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Lookup NU author(s): Dr Neil RossORCiD
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Ground penetrating radar (GPR) investigations conducted on two open system pingos, Innerhytte pingo and Riverbed pingo, in Adventdalen, Svalbard, are described. The surveys were undertaken at frequencies of 50 and 100 Mhz, and are used in an interpretation of the internal structure, origins and evolution of these landforms. Surface exposures suggest that both pingos are largely formed in weak Jurassic shales. Little evidence for the presence of large bodies of massive ice was found. Strong subsurface reflections within the core of both pingos are interpreted as representing either the presence of alternating shale and ice units, or variations in the chemistry, ice crystal properties or air content of pingo ice. Steeply dipping reflections are most pronounced on the flanks of the pingos and are orientated sub-parallel to the pingo surface. Variability in the depth of signal penetration is attributed to variability in subsurface properties, particularly ice content, and the attenuation of the signal by fine grained shales. The internal structure of Innerhytte pingo indicates that the point of sub-pingo groundwater injection has migrated southwards. Lack of evidence for ground ice beneath the north-eastern zone of this landform suggests that at least part of the landform is an erosional remnant of bedrock caused by fluvial incision of Janssonhaugen, with pingo development occurring only in the area proximal to the upper apex of the feature. Both Innerhytte and Riverbed are characterized by conspicuous surface icings, with groundwater flow to the surface in late winter, prior to initiation of active-layer thawing, suggesting derivation from a deep groundwater source.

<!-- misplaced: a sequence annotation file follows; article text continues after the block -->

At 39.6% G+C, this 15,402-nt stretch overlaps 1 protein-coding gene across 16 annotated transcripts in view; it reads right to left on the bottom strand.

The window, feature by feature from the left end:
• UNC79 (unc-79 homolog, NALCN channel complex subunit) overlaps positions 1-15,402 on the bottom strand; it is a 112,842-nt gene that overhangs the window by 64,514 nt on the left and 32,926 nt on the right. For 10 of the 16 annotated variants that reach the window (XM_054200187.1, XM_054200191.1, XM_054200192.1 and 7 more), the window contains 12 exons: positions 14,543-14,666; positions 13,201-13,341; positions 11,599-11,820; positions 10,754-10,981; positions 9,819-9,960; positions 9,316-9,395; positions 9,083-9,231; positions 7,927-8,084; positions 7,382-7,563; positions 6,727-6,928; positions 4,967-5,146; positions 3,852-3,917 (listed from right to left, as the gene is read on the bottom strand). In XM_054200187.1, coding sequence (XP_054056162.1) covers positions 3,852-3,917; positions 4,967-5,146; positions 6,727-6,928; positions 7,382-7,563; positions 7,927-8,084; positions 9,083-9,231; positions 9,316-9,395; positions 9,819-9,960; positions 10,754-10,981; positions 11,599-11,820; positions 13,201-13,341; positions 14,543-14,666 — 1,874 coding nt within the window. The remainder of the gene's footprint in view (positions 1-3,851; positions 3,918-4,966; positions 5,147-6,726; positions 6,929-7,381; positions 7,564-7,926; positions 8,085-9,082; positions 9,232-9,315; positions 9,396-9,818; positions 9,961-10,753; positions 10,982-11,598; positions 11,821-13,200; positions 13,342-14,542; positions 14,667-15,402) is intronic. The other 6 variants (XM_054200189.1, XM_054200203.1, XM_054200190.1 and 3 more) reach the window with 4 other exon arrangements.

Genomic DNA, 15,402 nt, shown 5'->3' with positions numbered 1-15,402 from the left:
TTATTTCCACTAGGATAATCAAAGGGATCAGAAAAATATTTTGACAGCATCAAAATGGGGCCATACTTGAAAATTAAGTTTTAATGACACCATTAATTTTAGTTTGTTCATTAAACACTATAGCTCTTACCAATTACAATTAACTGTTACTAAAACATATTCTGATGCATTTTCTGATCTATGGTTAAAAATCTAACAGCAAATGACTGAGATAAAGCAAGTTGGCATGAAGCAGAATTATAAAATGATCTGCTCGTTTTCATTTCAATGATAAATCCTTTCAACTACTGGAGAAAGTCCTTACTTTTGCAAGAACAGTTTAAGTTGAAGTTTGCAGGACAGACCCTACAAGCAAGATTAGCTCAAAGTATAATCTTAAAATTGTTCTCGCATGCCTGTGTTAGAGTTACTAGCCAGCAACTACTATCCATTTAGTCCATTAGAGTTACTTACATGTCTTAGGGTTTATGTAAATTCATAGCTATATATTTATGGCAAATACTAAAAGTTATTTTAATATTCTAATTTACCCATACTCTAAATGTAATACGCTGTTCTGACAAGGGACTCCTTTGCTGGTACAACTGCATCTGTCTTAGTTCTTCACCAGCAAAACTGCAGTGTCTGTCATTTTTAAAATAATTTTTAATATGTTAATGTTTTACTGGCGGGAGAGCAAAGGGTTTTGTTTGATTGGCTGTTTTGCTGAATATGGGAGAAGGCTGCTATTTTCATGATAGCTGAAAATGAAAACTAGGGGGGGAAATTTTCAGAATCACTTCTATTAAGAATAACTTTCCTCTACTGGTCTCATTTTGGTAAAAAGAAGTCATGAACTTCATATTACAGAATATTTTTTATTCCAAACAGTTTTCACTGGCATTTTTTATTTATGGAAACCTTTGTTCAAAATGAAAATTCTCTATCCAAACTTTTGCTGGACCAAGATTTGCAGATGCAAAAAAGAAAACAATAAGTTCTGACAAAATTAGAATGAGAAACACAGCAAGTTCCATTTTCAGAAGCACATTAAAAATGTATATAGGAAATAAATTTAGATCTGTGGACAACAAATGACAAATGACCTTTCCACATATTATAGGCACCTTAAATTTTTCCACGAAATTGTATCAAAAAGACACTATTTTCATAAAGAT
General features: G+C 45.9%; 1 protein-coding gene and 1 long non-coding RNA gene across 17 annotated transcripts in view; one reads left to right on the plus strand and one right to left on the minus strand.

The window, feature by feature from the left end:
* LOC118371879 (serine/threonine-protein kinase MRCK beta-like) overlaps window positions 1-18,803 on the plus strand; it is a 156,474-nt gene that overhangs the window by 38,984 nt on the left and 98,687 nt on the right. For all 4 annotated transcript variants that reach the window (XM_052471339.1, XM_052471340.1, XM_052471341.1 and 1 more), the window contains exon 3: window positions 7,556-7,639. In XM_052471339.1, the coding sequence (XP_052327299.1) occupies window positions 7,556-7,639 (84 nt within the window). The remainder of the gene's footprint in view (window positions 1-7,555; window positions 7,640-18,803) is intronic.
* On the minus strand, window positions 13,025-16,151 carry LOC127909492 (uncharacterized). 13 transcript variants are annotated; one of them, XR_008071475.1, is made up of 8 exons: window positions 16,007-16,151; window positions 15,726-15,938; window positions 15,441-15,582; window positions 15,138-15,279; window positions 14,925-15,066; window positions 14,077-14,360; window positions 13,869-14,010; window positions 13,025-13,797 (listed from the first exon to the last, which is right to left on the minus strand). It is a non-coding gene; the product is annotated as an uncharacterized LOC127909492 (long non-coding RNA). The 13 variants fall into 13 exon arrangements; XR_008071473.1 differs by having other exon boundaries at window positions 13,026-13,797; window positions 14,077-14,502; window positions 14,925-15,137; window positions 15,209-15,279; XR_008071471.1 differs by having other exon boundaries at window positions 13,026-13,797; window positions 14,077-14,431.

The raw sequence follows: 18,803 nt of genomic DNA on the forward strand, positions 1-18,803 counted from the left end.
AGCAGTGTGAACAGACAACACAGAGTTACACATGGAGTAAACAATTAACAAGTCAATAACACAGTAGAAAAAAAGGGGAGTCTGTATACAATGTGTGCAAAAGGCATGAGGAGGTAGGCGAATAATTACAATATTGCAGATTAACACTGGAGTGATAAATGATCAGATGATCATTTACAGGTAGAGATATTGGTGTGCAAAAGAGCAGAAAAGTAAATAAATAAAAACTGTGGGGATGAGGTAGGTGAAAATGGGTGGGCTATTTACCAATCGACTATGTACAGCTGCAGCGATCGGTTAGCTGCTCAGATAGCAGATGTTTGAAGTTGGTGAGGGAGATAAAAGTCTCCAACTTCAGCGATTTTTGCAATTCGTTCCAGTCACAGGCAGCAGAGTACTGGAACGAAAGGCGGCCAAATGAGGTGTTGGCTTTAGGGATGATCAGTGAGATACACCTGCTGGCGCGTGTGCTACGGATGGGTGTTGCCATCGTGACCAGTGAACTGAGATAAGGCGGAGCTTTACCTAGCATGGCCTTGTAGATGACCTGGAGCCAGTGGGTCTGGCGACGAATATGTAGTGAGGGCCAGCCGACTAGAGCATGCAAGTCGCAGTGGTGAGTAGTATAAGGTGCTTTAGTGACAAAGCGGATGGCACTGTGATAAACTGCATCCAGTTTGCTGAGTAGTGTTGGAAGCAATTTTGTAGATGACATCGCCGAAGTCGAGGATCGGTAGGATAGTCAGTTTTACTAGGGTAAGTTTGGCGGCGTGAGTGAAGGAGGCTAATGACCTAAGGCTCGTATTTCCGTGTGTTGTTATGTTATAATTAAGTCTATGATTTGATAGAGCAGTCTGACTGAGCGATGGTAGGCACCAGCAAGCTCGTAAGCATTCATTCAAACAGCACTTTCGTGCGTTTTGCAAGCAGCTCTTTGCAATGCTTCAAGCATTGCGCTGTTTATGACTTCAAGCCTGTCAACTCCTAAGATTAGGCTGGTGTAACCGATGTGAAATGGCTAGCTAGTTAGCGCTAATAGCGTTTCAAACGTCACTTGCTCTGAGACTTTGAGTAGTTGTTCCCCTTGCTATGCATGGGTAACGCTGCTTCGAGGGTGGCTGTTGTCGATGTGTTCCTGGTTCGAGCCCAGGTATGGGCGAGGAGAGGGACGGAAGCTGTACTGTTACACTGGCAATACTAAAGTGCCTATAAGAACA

Author(s): Ross N, Harris C, Christiansen HH, Brabham PJ
Publication type: Article
Publication status: Published
Journal: Norsk Geografisk Tidsskrift - Norwegian Journal of Geography
Print publication date: 01/01/2005
ISSN (print): 0029-1951
ISSN (electronic): 1502-5292
Notes: Special Issue: Permafrost geomorphological systems in a changing global climate
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